The government’s bottom-up approach for balanced economic growth is at best working on the periphery. While the share of large scale manufacturing industry (LSMI) has increased in the overall size of the recently rebased economy, the share of the job-intensive industrial segment has reportedly dropped significantly.

The output of LSMI rose year-on-year by 7.4pc in July-December 2021-22 compared to July-December 2020-21 with the base year 2015-16 and 3.4pc on the base year 2005-06. Apparently, much of the growth in manufacturing can be attributed to better capacity utilisation and industrial consolidation rather than investments in greenfield projects.

Pakistan’s biggest weakness is that its 75pc exports are going to only 10 countries, says Mr Dawood. It may be stated here that low value-added simple manufactured products have a market in developed countries trying to keep the wages as low as possible. Then devaluation does away with the need to improve productivity. The exchange rate depreciation makes goods cheaper in dollars for foreign buyers and fetches more rupees for local exporters. Terms of trade worsen.

The low value-added goods are produced by low paid largely unskilled workers hired on contract with no career path. Professionals and skilled persons prefer to go abroad in search of a better career.

The external sector is coming under mounting pressure. The import bill for the first seven months of 2021-22 shot up to $46.62bn from $29.26bn over the same period of 2020-21. The overall trade deficit surged to $23bn during July-December 2021, up from $12bn in the same period last year.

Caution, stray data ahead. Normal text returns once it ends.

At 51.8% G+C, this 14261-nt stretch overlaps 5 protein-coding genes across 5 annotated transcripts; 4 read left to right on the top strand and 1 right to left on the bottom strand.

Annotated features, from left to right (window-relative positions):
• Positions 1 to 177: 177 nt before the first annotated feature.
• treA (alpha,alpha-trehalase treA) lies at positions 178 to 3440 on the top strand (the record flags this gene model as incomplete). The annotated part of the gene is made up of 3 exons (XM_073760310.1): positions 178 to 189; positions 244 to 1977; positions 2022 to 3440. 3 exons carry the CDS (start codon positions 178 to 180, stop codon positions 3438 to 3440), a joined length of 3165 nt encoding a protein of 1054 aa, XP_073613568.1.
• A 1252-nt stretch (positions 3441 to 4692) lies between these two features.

The growth rate in remittances has dropped by 9.1pc from 24pc over the corresponding period of the previous year. Analysts say the net foreign direct investment (after deducting outflows) fell 50pc month-on-month in January and declined 11pc year-on-year during July-January.

The current account deficit has touched $9bn. Foreign debt has risen to unprecedented levels. Unsustainable debt servicing is the major reason for the cut in budgeted development spending.

The government is now amending the Fiscal Responsibility and Debt Limitation Act to extend the deadline for a sustainable debt level of 60pc of GDP to 2026-2027 against 2016-17 targeted earlier. The legal ceiling of the public debt-to-GDP ratio has not been observed either by PPP or PML-N but PTI borrowings have set a new record. The federal debt burden was reported at Rs11.8tr higher than the legally allowed limit set by the parliament.

The new draft law seeks to increase the limit of stock of outstanding guarantees to 10pc. Although there was no legal binding earlier on the maximum limit on stocks of sovereign guarantees, the government was limiting it to around 6pc of GDP under an International Monetary Fund imposed condition.

The National Assembly Standing Committee on Finance and Revenue (NA panel) was informed that the total public debt–to- GDP ratio stood at 72pc after rebasing the economy which has reportedly yet to be approved by all relevant forums. Before rebasing, the debt-to-GDP ratio was recorded at 83.5pc.

In line with the World Bank condition, an empowered debt management office will maintain authenticated public debt records, prepare annual debt reviews, annual borrowing plans, raise domestic and external debt and keep a record of sovereign guarantees. The new draft law has been unanimously approved by the NA panel.

Published in Dawn, The Business and Finance Weekly, January 28th, 2022